Acidic mammalian chitinase is a proteases-resistant glycosidase in mouse digestive system

Misa Ohno, Masahiro Kimura, Haruko Miyazaki, Kazuaki Okawa, Riho Onuki, Chiyuki Nemoto, Eri Tabata, Satoshi Wakita, Akinori Kashimura, Masayoshi Sakaguchi, Yasusato Sugahara, Nobuyuki Nukina, Peter O. Bauer, Fumitaka Oyama

Research output: Contribution to journalArticlepeer-review

32 Citations (Scopus)

Abstract

Chitinases are enzymes that hydrolyze chitin, a polymer of β-1, 4-linked N-acetyl-D-glucosamine (GlcNAc). Chitin has long been considered as a source of dietary fiber that is not digested in the mammalian digestive system. Here, we provide evidence that acidic mammalian chitinase (AMCase) can function as a major digestive enzyme that constitutively degrades chitin substrates and produces (GlcNAc)2 fragments in the mouse gastrointestinal environment. AMCase was resistant to endogenous pepsin C digestion and remained active in the mouse stomach extract at pH 2.0. The AMCase mRNA levels were much higher than those of four major gastric proteins and two housekeeping genes and comparable to the level of pepsinogen C in the mouse stomach tissues. Furthermore, AMCase was expressed in the gastric pepsinogen-synthesizing chief cells. The enzyme was also stable and active in the presence of trypsin and chymotrypsin at pH 7.6, where pepsin C was completely degraded. Mouse AMCase degraded polymeric colloidal and crystalline chitin substrates in the gastrointestinal environments in presence of the proteolytic enzymes. Thus, AMCase can function as a protease-resistant major glycosidase under the conditions of stomach and intestine and degrade chitin substrates to produce (GlcNAc)2, a source of carbon, nitrogen and energy.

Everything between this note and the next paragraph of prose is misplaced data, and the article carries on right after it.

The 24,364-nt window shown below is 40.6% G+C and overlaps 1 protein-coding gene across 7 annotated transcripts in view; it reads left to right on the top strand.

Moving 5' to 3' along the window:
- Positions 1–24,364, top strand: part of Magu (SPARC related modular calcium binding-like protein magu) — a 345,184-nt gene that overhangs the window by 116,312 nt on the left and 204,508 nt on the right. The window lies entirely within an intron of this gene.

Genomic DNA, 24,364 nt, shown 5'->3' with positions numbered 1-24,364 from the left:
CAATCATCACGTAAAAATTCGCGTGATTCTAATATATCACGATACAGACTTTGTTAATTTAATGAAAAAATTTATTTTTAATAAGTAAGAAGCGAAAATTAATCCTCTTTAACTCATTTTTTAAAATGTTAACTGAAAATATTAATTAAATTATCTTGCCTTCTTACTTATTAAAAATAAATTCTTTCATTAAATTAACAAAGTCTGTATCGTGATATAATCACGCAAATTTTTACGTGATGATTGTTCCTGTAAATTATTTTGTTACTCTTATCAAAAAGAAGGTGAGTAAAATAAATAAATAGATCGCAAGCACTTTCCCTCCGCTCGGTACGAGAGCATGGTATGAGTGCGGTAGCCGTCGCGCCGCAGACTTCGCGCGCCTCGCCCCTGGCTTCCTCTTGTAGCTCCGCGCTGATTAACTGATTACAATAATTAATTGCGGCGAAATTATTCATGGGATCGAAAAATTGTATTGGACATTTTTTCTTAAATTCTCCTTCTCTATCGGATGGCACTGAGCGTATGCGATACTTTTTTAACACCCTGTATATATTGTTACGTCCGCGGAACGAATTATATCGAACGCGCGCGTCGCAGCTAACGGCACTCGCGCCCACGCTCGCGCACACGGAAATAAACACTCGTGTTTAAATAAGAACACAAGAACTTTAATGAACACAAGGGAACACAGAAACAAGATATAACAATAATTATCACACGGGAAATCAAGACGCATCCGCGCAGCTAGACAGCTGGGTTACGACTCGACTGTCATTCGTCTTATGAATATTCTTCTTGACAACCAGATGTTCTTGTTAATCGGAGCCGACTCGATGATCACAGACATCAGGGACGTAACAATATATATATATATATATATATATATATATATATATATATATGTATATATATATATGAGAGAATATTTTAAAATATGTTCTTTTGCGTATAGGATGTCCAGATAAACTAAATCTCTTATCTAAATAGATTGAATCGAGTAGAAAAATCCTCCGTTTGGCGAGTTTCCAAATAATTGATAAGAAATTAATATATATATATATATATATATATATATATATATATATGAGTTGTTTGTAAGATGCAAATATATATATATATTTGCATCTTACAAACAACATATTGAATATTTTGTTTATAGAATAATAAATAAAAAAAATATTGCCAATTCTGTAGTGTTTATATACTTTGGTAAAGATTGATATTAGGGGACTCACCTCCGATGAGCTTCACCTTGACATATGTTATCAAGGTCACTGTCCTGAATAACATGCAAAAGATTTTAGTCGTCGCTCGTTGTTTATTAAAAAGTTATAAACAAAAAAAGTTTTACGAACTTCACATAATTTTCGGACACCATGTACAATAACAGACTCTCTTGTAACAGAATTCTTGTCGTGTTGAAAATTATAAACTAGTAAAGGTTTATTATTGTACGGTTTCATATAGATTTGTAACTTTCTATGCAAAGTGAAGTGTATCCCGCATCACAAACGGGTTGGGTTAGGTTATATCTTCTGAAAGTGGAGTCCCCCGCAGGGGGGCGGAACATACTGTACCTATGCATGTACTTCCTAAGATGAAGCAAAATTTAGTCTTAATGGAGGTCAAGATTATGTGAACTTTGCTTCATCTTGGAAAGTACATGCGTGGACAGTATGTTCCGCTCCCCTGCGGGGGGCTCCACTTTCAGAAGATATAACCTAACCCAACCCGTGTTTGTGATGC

Original languageEnglish
Article number37756
JournalScientific reports
Volume6
DOIs
Publication statusPublished - Nov 24 2016
Externally publishedYes

ASJC Scopus subject areas

  • General

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